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Posted Jan 13, 2009

Access forms and DB2 Data Server - a perfect match - Page 2

By Paul Zikopoulos

The Design view: more complex, but more powerful...

In the previous section, I showed you how to create a simple and quick form. In case you need something more sophisticated, the Design view gives you more programmatic control over everything in your form including sizing, binding, and image layout.

Of course you can create a form from scratch using the form designer (select Create>Form Design from the Office ribbon), but let’s take the form we already have and work with it in the Design view. I recommend this approach to form building: start simple and hand-tune the form with added complexity until you get the form you want.

To change to the Design view, right-click in your form’s white space and select Design View:

As you can see in the previous figure, the Design view gives you a lot of manual control over your form.

For example, in the Form view you can’t change the default size of the column labels (or their names, for that matter). You might have tables in your database schema with some pretty odd names. (Believe me, I’ve seem them all, especially with packaged applications.) I showed you earlier in this series how to create object abstractions with customized table names, but you may need to address column names as well. For example, if the form you are building is for data entry in a country where English isn’t the native language, you may want to avoid short forms such as DEPT for DEPARTMENT or COMM for COMMISSION. Using the Design view, you can override the default names. For example, click the DEPT label and change the text to DEPARTMENT as follows:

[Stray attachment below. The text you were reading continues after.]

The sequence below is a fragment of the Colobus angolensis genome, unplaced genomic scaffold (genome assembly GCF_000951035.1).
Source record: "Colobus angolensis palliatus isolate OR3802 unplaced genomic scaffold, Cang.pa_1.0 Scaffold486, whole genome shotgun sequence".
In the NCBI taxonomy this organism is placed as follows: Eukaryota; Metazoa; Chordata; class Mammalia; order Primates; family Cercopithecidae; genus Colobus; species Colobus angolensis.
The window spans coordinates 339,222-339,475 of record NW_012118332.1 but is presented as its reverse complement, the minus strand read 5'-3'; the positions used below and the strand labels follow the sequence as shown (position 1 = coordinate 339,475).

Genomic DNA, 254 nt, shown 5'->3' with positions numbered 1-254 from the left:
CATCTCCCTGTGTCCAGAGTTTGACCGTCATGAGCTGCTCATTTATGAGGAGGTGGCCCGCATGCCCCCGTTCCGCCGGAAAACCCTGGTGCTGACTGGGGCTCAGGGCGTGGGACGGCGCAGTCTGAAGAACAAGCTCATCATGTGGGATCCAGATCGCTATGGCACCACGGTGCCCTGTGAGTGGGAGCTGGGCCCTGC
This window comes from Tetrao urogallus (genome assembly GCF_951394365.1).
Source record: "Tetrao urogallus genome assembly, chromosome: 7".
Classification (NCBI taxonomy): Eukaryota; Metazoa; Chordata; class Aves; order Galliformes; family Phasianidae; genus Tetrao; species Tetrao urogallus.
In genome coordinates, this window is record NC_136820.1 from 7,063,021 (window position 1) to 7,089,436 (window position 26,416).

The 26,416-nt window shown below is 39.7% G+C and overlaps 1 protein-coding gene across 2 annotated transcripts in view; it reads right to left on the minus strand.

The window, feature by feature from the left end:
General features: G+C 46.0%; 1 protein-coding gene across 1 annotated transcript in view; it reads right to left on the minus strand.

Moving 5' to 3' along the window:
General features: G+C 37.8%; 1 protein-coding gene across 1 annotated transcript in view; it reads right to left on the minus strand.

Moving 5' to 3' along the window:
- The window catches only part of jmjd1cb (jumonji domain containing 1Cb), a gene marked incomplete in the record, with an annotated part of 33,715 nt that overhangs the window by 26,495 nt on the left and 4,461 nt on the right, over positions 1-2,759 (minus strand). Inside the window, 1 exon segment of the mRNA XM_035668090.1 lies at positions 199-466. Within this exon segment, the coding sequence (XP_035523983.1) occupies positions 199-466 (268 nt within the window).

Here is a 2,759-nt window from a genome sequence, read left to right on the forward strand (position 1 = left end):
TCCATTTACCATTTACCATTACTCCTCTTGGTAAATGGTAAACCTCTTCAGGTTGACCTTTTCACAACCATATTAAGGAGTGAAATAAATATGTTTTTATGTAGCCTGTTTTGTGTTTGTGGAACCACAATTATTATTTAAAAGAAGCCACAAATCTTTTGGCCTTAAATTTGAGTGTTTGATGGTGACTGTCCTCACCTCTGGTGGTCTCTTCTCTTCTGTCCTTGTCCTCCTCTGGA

Using the Design view, you can override the default names

Note: The formatting and techniques discussed in this section also apply to other text or numeric objects, such as the actual data columns on the form. For simplicity, I’ll just focus on formatting labels.

The nice thing about customizing the label is that Access automatically resizes all the labels aligned with the changed label such that they are big enough to accommodate the largest label. What’s more, Access automatically keeps the binding of the field beside the label to the underlying data source, so you don’t need to do anything more than make the form look the way you want it to look. Now click the COMM label and change the text to COMMISSION so that labels in your form now look like the figure below.

Access automatically resizes all the labels

Access also gives you control over the labels (and other objects) and how they will appear. For example, to apply styling preferences to your labels, simply select the labels you want to change (use the Shift to perform multiple selects), right-click, and select a formatting option:


apply styling preferences to your labels

In this example, I chose to shadow the labels. As you can see, you can adjust font and fill colors, and more. The best way to learn about these options is to experiment with them yourself; this article is just designed as an introduction into the options you have when working with DB2 data in Access.